>> conferences / Tactics & Practice #6: Transnationalisms

  • Transnationalisms - Bodies, Borders and Technology

    24-25 April 2018
    Kino Šiška Centre for Urban Culture, Ljubljana, Slovenia

    With: James Bridle, Marco Ferrari, Denis Maksimov, Mojca Pajnik, Eleanor Saitta, Jean Peters (Peng! Collective)
    Curated by: James Bridle

    MORE: www.aksioma.org/transnationalisms
    www.aksioma.org/tactics.practice

    We live in a time of stark and often violent paradoxes: the increasing liberalisation of social values in some parts of the world compared to increasing fundamentalism in others; the wealth of scientific discovery and technological advances in contrast to climate denialism, “post-factual” and conspiracy-driven politics; freedom of movement for goods and finance while individual movement is ever more constricted and subject to law; a drive towards agency, legibility and transparency of process while automation, computerisation and digitisation, render more of the world opaque and remote. At every level, mass movement of peoples and the rise of planetary-scale computation is changing the way we think and understand questions of geography, politics, and national identity.

    These ever-increasing contradictions are seen most acutely at the border. Not merely the border between physical zones and between nation states, with their differing legal jurisdictions and requirements for entry and residency, but also the border between the physical and digital, when we apparently - but perhaps misleadingly and certainly temporarily - cross over into a different zone of possibility and expression.

    This contradiction is also clear in the balkanisation of newly independent and fragmenting states, and in the rising current of nationalism across Europe, which seems to run in parallel to, and might even be accelerated by, digital connectivity. Some of the most outwardly regressive powers themselves employ what Kremlin theorist Vladislav Surkov has called “non-linear strategy”: a strategy of obfuscation and deliberate contradiction clearly indebted to the convolutions and confusions of the digital terrain - and of art. As ever more varied expressions of individual identity are encouraged, revealed, made possible and validated by online engagement, so at the same time a desperate rearguard action is being fought to codify and restrain those identities - online and off. These new emergent identities are, inevitably and by necessity, transient and contingent, slippery and subject to change and redefinition.

    The artists featured in Transnationalisms address the effect of these pressures on our bodies, our environment, and our political practices. They register shifts in geography as disturbances in the blood and the electromagnetic spectrum. They draw new maps and propose new hybrid forms of expression and identity. In the exhibition and in associated lectures from artists, researchers and theorists, Transnationalisms acknowledges and even celebrates the contradictions of the present moment, while insisting on the transformative possibilities of digital tools and networks on historical forms of nationalism, citizenship, and human rights. While the nation state is not about to disappear, it is already pierced and entangled with other, radically different forms. Alternative models and protocols of citizenship, identity, and nationhood are being prototyped and distributed online and through new technologies. Transnationalisms examines the ways in which these new forms are brought into the physical world and used to disrupt and enfold existing systems. It does not assume the passing of old regimes, but proclaims the inevitability of new ones, and strives to make them legible, comprehensible, and accessible.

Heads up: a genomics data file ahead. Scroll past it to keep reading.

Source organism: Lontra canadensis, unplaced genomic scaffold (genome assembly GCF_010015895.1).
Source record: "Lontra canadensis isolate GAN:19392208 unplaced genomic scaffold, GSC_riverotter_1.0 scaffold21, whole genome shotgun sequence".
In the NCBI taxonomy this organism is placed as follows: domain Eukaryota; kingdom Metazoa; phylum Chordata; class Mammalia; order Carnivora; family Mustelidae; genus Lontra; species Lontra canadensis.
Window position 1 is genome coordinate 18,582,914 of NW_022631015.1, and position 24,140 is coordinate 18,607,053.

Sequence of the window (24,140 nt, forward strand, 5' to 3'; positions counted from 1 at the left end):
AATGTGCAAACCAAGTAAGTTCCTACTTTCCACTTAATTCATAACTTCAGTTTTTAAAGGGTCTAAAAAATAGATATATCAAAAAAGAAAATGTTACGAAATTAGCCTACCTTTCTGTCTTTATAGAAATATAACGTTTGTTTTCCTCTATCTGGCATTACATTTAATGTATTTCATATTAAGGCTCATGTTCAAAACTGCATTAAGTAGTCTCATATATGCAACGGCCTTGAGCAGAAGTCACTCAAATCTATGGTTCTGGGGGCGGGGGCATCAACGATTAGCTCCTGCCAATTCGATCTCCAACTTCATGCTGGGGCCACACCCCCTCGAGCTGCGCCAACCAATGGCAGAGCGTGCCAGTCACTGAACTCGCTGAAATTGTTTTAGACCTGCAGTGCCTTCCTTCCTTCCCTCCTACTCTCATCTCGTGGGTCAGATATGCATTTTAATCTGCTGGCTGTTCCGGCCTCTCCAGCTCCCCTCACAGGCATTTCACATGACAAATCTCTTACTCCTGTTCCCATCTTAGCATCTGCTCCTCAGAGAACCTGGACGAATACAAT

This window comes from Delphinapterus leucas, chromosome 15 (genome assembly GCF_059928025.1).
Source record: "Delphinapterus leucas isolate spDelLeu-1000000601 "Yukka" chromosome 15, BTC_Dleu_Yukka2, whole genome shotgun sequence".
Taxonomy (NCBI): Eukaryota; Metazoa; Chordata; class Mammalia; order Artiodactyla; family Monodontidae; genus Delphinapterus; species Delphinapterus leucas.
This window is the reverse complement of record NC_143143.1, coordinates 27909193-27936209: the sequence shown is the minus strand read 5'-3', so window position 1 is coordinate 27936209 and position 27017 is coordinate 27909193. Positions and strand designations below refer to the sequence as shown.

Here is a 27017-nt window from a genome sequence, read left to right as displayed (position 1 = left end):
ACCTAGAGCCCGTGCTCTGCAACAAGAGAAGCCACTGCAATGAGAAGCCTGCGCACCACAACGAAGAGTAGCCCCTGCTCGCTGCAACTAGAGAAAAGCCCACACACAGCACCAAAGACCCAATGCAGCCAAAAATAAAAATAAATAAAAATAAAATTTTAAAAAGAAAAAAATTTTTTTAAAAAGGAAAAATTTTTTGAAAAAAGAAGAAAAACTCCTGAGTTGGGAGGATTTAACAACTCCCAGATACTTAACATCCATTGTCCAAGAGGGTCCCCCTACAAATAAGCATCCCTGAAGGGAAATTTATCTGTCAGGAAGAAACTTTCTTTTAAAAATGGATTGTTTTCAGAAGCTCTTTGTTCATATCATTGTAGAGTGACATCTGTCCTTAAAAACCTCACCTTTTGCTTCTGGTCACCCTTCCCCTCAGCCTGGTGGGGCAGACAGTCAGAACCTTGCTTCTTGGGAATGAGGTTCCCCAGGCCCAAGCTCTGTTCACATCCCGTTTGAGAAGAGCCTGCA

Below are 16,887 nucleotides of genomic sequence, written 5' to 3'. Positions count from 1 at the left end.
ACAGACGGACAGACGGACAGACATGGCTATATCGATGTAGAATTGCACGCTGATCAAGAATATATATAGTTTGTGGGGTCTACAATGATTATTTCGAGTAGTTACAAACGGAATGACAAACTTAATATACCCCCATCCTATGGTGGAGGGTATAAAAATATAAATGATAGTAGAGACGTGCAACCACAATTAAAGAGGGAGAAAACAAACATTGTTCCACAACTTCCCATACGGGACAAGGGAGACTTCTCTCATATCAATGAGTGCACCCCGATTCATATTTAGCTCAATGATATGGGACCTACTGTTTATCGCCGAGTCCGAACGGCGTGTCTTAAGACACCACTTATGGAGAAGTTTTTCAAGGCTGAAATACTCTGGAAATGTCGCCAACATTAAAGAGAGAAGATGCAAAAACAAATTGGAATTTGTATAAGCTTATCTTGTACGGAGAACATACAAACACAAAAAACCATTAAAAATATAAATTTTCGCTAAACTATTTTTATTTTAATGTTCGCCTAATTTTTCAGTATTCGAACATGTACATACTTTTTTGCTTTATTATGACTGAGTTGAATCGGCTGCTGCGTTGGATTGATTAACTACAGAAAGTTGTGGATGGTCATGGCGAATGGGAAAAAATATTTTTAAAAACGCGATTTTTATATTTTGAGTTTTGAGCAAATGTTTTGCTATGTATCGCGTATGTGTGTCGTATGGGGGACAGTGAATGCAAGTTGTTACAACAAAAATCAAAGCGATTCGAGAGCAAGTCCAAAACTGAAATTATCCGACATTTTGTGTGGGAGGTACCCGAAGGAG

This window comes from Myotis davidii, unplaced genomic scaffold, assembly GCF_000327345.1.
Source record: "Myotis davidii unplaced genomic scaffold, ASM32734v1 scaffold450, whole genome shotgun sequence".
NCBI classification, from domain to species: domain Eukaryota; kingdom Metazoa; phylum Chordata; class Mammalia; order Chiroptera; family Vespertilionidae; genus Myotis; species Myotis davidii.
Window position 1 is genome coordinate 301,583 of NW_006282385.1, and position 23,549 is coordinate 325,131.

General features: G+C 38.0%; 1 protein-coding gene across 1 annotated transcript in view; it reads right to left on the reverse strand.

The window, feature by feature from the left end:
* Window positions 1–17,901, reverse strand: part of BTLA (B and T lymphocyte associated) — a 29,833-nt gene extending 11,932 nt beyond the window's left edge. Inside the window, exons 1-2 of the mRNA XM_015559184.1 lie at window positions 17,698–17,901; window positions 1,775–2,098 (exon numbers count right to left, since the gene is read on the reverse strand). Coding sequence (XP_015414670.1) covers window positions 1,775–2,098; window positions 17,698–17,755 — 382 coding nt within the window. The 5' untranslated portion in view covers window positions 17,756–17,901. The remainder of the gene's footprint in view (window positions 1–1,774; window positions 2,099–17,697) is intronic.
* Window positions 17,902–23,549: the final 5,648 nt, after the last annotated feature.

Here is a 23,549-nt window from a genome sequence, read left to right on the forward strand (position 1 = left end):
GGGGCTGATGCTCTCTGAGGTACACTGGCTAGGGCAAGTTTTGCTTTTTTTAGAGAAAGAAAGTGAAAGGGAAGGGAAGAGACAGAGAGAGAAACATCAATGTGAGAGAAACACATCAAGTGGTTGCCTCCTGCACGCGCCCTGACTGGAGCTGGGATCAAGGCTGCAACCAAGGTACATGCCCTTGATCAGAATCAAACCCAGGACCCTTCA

>>  Upcoming events

  • Anna Ridler - The Abstraction of Nature

    From 19 February 2020 to 18 March 2020

    Solo exhibition

    Exhibition opening and artist talk: WED, 19 February 2020 at 7 pm

    Aksioma Project Space
    Komenskega 18, Ljubljana, Slovenia

    * Part of Hyperemployment – Post-work, Online Labour and Automation.

  • MoneyLab #8

    From 24 to 25 March 2020

    The eighth MoneyLab marks the first-ever in a post-socialist country. It aims to illuminate our living in a platform society of diminishing cash from economic, political, psychological, social, technical and artistic perspectives.

    Besides immersing in the politics of digital money, it will express the potential for the development of currencies that can be held accountable – also to our values.

    In the framework of the conference series Tactics & Practice .

    MORE INFO COMING SOON!

    Center for Urban Culture Kino Šiška
    Trg Prekomorskih brigad 3, Ljubljana, Slovenia